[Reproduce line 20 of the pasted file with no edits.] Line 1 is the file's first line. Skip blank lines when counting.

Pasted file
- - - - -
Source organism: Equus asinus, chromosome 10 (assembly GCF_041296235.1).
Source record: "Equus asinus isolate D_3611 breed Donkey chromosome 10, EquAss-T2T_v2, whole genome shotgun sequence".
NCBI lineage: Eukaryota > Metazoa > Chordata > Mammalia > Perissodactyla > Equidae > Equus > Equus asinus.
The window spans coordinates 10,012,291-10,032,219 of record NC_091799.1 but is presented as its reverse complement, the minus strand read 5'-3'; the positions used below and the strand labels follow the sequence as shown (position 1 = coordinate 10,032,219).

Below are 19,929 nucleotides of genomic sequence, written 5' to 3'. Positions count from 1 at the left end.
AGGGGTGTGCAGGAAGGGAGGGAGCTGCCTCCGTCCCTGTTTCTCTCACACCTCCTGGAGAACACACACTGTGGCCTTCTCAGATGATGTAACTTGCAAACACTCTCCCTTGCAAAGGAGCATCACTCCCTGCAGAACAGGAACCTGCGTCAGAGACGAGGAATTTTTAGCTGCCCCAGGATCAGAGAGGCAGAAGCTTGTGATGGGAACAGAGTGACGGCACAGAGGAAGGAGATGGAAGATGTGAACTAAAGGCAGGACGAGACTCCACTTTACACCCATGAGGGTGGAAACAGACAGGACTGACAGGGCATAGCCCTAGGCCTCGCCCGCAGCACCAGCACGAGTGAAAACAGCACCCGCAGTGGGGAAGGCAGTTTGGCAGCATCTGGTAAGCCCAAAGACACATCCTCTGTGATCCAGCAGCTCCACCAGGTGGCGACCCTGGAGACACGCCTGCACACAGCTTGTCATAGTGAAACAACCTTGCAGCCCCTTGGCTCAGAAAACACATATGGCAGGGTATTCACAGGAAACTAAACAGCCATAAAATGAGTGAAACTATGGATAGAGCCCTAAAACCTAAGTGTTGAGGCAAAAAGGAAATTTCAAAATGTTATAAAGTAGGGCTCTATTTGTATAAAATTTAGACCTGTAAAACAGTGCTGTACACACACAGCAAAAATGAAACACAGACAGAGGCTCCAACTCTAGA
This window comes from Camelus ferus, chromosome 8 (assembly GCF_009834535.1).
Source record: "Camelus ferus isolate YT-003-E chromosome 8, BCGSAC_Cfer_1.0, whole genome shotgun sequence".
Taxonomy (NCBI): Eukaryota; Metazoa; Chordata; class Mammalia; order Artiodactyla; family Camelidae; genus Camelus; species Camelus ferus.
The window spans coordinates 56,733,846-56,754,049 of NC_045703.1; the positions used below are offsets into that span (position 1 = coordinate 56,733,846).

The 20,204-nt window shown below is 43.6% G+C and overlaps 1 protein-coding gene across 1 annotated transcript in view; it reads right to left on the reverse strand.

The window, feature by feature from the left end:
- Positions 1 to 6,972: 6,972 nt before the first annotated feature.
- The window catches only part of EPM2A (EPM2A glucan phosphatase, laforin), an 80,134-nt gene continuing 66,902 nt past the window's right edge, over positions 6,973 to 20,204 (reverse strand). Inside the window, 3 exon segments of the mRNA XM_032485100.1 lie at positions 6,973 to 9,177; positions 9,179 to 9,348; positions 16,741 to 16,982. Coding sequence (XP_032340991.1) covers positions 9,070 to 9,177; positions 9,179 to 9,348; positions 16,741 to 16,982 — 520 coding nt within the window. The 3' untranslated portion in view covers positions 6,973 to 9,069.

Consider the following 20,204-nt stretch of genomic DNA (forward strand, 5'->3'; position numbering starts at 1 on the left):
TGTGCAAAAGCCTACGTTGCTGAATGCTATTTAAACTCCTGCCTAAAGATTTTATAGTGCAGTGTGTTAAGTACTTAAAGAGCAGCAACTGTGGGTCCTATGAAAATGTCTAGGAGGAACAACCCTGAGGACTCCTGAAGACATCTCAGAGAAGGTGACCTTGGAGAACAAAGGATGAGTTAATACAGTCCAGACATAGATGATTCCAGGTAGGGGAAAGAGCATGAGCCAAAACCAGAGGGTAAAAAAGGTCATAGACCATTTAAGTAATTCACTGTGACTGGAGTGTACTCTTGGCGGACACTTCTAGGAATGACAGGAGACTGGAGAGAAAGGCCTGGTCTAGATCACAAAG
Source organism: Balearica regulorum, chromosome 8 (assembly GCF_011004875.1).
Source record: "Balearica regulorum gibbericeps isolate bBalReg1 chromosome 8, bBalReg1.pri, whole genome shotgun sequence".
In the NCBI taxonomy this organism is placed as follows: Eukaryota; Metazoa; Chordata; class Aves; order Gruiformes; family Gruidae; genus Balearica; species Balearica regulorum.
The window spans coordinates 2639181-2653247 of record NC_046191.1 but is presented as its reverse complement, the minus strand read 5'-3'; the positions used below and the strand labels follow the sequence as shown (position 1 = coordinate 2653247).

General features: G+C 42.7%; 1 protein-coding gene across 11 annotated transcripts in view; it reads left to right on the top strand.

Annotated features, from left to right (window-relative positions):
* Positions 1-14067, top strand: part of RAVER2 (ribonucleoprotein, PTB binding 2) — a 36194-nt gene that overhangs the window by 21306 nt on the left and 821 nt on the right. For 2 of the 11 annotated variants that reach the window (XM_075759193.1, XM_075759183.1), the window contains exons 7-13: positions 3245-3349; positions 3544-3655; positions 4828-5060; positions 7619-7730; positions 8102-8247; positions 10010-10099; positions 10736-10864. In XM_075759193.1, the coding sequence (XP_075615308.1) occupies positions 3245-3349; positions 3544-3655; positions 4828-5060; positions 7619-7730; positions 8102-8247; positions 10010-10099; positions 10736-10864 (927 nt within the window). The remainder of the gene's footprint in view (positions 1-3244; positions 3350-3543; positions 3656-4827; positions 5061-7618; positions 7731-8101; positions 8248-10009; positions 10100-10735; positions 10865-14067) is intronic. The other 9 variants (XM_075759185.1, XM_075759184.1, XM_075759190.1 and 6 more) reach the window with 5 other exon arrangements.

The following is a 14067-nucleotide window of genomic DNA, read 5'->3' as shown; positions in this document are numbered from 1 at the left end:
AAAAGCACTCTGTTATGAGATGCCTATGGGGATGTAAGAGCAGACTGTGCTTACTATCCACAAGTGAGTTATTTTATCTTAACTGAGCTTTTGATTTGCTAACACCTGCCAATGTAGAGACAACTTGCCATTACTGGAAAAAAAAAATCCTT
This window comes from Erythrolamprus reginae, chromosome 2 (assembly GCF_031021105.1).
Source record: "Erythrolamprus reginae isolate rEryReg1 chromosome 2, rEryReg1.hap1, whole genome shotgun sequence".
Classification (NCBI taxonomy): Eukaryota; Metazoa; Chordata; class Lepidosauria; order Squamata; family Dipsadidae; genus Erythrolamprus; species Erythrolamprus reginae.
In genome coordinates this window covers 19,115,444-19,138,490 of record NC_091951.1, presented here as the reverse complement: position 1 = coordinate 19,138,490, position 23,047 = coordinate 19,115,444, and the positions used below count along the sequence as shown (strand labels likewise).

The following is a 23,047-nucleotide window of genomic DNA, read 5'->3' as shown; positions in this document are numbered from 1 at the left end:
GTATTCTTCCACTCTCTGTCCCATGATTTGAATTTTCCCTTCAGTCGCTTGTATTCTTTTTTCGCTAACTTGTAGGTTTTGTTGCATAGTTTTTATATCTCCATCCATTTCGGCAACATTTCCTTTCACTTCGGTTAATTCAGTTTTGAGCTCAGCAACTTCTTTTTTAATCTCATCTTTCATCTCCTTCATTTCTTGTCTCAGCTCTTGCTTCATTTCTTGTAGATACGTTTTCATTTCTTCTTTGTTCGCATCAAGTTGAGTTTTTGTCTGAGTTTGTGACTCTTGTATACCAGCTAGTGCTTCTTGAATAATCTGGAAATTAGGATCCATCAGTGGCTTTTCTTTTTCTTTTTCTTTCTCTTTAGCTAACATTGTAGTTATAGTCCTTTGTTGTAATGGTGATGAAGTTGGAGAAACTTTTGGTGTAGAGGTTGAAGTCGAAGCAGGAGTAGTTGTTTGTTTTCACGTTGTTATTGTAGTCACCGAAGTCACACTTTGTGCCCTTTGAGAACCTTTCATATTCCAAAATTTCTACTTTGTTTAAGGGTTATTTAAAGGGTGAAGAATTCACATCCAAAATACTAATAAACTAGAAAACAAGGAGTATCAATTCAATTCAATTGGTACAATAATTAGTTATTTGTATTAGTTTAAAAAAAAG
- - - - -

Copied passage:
The window spans coordinates 2639181-2653247 of record NC_046191.1 but is presented as its reverse complement, the minus strand read 5'-3'; the positions used below and the strand labels follow the sequence as shown (position 1 = coordinate 2653247).